For the next few days I am attending the 14th World Conference on Lung Cancer in Amsterdam. More than 100 countries are represented and there are 50 patient advocates from 21 countries. (That’s up from two in 1997, and I was one of the two!) The International Association of the Study of Lung Cancer (IASLC) hosts this very important global conference.
While at the Annual World Conference on Lung Cancer, I attended the Global Lung Cancer Coalition (GLCC) that meets during the Conference. In 2001, the Prevent Cancer Foundation, along with several other leading international cancer organizations, founded the Global Lung Cancer Coalition, to promote global understanding of the burden of lung cancer and the right of patients to effective early detection, better treatment and supportive care.
As the Coalition’s vice chair, I am pleased to report that in less than a decade the GLCC has grown from eight organizations from five countries to 26 organizations from 16 countries on five continents (North America, South America, Europe, Asia and Australia).
GLCC is presently focusing its efforts on sharing more information via social media. The Coalition is overhauling its Web site and already has a Facebook page and is becoming increasingly more active on Twitter. To further expand our social media presence the GLCC is establishing a YouTube Channel and a LinkedIn group. Social media affords the Coalition the opportunity to learn more and share more information on lung cancer awareness and better outcomes on a truly global scale.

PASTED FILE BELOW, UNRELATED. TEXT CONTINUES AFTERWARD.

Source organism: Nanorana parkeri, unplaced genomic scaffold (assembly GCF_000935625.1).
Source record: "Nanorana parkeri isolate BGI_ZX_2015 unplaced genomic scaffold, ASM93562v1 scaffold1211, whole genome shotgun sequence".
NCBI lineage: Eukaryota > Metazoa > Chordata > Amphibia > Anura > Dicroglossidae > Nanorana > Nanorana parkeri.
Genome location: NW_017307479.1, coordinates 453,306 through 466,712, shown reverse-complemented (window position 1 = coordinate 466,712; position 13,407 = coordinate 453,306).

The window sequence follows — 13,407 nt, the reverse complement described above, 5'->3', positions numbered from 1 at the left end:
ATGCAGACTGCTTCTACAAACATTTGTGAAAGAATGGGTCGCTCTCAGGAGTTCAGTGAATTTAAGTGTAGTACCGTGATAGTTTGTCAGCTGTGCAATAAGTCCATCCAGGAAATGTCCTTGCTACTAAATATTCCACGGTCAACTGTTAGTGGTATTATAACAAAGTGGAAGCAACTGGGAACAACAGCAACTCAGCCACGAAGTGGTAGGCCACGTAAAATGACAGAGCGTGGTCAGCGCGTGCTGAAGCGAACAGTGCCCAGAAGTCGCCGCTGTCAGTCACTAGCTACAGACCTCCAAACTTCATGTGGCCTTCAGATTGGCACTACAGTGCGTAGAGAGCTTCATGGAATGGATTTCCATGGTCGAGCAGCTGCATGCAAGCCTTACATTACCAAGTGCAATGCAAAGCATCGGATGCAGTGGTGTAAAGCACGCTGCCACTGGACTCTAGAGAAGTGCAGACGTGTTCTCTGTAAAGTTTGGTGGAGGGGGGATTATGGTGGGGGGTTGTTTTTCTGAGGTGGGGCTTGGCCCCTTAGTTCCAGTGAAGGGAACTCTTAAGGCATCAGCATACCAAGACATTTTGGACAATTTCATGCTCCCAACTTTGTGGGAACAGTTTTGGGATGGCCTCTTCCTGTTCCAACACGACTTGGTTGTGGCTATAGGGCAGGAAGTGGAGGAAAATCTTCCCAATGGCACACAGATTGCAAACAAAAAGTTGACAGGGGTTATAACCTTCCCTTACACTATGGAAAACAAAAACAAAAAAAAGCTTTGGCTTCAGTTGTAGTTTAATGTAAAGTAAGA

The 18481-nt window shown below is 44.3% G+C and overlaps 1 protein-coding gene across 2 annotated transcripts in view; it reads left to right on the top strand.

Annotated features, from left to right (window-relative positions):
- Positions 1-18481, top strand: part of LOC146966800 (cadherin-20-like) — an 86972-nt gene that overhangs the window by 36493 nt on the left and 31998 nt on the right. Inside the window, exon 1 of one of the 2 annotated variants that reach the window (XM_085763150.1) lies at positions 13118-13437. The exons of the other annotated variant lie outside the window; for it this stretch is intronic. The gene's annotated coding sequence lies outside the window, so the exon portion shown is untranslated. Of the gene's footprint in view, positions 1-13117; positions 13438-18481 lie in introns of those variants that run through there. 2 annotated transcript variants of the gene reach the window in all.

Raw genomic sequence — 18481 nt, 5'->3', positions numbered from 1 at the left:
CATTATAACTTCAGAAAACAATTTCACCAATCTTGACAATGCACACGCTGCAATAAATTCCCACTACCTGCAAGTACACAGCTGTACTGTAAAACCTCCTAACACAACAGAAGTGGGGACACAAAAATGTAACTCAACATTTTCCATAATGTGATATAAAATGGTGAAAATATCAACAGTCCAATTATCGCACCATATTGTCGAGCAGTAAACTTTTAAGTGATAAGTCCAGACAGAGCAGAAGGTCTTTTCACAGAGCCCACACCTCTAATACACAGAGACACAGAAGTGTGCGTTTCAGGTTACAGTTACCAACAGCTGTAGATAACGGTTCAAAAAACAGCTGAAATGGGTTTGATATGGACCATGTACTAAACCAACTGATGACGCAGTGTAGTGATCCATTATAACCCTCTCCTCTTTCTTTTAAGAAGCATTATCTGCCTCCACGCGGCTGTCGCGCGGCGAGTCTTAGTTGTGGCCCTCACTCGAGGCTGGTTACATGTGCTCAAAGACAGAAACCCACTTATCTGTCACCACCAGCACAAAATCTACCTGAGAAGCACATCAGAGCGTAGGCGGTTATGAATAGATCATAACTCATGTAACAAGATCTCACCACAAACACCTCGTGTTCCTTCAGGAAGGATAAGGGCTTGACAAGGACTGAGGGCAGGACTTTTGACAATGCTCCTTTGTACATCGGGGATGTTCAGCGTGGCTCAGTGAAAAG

The GLCC is also preparing for the Annual Journalism Awards for each country. Last year in the U.S. there were three awards presented: one for national media, one for local media and one for new media. Two of the three award-winning articles were written by lung cancer survivors about their experience with the disease.
One important feature of this year’s conference is the emphasis on screening and early detection of lung cancer. The value of this cannot be overemphasized, as about 85% of all cases of lung cancer are diagnosed in late stages when chances of successful treatment are much lower. On Monday, July 4, there was a press conference during which the following statement was released. Important screening studies are now taking place worldwide with the hope that more cases of lung cancer will be detected early, leading to a successful outcome.